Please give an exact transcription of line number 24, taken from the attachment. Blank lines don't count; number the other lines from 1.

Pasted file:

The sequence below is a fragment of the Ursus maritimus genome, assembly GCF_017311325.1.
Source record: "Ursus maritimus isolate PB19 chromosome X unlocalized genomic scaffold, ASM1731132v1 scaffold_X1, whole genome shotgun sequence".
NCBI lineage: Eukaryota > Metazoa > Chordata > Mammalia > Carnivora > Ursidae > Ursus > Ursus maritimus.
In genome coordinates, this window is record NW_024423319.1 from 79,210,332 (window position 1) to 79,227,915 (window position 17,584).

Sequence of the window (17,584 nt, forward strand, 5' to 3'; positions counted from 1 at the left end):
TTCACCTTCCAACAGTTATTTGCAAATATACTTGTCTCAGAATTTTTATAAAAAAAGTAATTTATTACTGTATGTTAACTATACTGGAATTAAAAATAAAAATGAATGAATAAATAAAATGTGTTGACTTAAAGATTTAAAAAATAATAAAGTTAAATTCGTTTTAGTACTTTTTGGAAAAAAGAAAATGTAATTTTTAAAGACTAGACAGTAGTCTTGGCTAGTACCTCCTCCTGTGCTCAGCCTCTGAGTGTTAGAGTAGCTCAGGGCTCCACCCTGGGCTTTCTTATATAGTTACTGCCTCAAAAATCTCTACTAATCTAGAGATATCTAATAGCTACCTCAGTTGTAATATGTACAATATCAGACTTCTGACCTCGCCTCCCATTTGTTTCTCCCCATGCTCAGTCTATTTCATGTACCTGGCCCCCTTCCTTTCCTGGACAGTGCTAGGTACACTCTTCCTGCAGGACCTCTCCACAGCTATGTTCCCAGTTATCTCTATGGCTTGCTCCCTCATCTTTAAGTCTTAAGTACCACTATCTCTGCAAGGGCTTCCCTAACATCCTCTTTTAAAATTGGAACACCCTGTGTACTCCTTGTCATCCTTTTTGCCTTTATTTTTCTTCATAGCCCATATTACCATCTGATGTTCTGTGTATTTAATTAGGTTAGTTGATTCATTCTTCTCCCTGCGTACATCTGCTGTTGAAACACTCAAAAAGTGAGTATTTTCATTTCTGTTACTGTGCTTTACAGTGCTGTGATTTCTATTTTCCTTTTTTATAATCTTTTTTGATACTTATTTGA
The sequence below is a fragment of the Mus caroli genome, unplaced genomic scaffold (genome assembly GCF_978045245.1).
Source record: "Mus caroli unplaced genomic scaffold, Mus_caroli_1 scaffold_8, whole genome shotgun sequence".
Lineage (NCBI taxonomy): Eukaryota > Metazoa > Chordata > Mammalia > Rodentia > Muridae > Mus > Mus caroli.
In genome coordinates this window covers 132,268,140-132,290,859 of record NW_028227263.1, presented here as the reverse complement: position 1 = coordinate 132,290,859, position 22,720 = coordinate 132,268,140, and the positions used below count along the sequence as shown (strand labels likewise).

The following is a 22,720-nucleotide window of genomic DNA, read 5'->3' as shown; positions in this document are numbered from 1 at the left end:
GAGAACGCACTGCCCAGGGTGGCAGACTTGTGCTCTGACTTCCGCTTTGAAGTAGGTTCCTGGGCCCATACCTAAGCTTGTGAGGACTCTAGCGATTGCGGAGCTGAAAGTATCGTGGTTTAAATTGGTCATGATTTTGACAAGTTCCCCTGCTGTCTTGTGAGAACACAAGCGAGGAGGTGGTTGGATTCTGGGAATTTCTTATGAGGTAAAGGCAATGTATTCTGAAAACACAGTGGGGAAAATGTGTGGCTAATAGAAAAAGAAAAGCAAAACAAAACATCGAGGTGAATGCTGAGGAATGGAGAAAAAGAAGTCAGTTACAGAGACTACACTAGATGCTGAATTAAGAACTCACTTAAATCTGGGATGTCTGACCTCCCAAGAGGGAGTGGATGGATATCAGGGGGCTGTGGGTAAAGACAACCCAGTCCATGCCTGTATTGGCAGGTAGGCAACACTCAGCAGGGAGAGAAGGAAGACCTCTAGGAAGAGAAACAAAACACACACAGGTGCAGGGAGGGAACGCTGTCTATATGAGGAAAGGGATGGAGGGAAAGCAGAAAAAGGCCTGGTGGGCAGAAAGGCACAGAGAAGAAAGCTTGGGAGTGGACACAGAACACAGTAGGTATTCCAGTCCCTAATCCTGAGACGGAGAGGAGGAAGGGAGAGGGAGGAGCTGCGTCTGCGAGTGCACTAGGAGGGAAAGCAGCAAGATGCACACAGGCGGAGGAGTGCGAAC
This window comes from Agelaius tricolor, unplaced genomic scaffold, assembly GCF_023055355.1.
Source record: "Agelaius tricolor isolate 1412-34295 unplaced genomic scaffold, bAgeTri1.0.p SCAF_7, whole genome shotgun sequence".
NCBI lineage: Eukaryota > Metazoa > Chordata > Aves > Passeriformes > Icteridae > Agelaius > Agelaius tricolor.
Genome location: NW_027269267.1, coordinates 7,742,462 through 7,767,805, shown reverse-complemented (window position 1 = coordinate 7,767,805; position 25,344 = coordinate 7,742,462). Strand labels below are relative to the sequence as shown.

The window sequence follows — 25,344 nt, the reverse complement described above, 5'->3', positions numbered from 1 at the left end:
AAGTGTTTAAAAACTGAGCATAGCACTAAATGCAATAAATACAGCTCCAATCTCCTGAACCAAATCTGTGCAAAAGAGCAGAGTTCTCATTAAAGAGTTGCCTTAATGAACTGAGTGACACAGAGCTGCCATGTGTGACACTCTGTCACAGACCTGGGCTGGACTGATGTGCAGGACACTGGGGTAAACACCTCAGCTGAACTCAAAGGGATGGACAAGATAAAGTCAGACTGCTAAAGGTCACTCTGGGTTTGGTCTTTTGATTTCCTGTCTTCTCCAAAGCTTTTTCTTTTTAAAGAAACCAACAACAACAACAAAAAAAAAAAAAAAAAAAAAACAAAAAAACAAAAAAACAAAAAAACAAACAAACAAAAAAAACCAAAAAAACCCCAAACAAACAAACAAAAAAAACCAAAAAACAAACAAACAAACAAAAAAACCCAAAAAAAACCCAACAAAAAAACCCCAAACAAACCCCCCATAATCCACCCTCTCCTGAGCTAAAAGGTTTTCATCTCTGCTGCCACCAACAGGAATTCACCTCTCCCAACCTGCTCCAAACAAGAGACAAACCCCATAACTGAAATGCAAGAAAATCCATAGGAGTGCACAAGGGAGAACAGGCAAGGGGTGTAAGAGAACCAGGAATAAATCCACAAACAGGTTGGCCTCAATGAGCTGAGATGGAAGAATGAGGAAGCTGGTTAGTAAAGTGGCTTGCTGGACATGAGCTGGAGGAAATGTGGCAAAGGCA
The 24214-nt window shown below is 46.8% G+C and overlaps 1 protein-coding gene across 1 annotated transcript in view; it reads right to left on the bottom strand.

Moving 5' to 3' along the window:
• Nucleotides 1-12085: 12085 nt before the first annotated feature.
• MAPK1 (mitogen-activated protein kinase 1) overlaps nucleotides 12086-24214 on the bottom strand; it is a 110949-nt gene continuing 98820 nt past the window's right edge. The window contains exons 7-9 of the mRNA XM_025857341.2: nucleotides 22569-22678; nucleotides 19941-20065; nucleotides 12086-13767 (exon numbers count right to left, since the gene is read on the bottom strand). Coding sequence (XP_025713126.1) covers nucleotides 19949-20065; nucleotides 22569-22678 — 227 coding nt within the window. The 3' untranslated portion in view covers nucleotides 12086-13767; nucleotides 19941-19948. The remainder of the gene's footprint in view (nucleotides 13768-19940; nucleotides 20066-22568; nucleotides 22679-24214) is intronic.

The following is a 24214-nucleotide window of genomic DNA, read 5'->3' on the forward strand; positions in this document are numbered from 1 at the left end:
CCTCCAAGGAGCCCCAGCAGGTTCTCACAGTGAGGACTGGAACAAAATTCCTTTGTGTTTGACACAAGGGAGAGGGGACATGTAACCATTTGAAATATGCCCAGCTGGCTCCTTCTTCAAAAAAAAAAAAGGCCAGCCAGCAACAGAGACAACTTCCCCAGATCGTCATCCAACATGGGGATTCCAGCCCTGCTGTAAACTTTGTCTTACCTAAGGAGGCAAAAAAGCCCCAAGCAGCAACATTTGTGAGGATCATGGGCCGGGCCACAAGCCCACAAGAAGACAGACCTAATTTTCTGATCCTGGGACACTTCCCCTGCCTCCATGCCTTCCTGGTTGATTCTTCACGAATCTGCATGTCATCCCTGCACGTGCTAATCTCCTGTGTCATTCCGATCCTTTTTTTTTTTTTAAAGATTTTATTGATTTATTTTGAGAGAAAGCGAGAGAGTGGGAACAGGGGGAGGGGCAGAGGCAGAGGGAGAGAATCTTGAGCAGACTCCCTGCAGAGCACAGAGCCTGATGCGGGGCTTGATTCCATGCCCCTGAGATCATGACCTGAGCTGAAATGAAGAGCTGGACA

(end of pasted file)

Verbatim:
CCTCCAAGGAGCCCCAGCAGGTTCTCACAGTGAGGACTGGAACAAAATTCCTTTGTGTTTGACACAAGGGAGAGGGGACATGTAACCATTTGAAATATGCCCAGCTGGCTCCTTCTTCAAAAAAAAAAAAGGCCAGCCAGCAACAGAGACAACTTCCCCAGATCGTCATCCAACATGGGGATTCCAGCCCTGCTGTAAACTTTGTCTTACCTAAGGAGGCAAAAAAGCCCCAAGCAGCAACATTTGTGAGGATCATGGGCCGGGCCACAAGCCCACAAGAAGACAGACCTAATTTTCTGATCCTGGGACACTTCCCCTGCCTCCATGCCTTCCTGGTTGATTCTTCACGAATCTGCATGTCATCCCTGCACGTGCTAATCTCCTGTGTCATTCCGATCCTTTTTTTTTTTTTAAAGATTTTATTGATTTATTTTGAGAGAAAGCGAGAGAGTGGGAACAGGGGGAGGGGCAGAGGCAGAGGGAGAGAATCTTGAGCAGACTCCCTGCAGAGCACAGAGCCTGATGCGGGGCTTGATTCCATGCCCCTGAGATCATGACCTGAGCTGAAATGAAGAGCTGGACA